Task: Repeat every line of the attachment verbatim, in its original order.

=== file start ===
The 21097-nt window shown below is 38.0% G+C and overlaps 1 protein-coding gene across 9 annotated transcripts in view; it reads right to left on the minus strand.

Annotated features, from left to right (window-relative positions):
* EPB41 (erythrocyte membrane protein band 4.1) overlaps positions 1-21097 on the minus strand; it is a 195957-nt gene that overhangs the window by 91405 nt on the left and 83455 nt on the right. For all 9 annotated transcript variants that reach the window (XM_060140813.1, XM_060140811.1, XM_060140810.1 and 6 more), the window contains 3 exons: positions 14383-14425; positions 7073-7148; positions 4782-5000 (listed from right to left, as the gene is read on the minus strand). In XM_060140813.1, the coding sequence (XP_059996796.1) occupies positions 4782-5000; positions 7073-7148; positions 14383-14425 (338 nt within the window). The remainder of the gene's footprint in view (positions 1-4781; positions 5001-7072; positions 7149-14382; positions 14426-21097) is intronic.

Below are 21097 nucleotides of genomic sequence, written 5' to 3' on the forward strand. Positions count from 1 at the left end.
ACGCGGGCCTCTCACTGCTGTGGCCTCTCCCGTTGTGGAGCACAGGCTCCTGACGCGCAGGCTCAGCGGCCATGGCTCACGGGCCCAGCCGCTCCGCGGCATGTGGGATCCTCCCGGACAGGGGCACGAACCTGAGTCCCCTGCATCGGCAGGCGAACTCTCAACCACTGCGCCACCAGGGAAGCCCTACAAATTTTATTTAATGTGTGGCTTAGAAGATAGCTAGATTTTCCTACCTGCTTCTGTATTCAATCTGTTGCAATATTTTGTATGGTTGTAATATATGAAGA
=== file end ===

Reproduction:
The 21097-nt window shown below is 38.0% G+C and overlaps 1 protein-coding gene across 9 annotated transcripts in view; it reads right to left on the minus strand.

Annotated features, from left to right (window-relative positions):
* EPB41 (erythrocyte membrane protein band 4.1) overlaps positions 1-21097 on the minus strand; it is a 195957-nt gene that overhangs the window by 91405 nt on the left and 83455 nt on the right. For all 9 annotated transcript variants that reach the window (XM_060140813.1, XM_060140811.1, XM_060140810.1 and 6 more), the window contains 3 exons: positions 14383-14425; positions 7073-7148; positions 4782-5000 (listed from right to left, as the gene is read on the minus strand). In XM_060140813.1, the coding sequence (XP_059996796.1) occupies positions 4782-5000; positions 7073-7148; positions 14383-14425 (338 nt within the window). The remainder of the gene's footprint in view (positions 1-4781; positions 5001-7072; positions 7149-14382; positions 14426-21097) is intronic.

Below are 21097 nucleotides of genomic sequence, written 5' to 3' on the forward strand. Positions count from 1 at the left end.
ACGCGGGCCTCTCACTGCTGTGGCCTCTCCCGTTGTGGAGCACAGGCTCCTGACGCGCAGGCTCAGCGGCCATGGCTCACGGGCCCAGCCGCTCCGCGGCATGTGGGATCCTCCCGGACAGGGGCACGAACCTGAGTCCCCTGCATCGGCAGGCGAACTCTCAACCACTGCGCCACCAGGGAAGCCCTACAAATTTTATTTAATGTGTGGCTTAGAAGATAGCTAGATTTTCCTACCTGCTTCTGTATTCAATCTGTTGCAATATTTTGTATGGTTGTAATATATGAAGA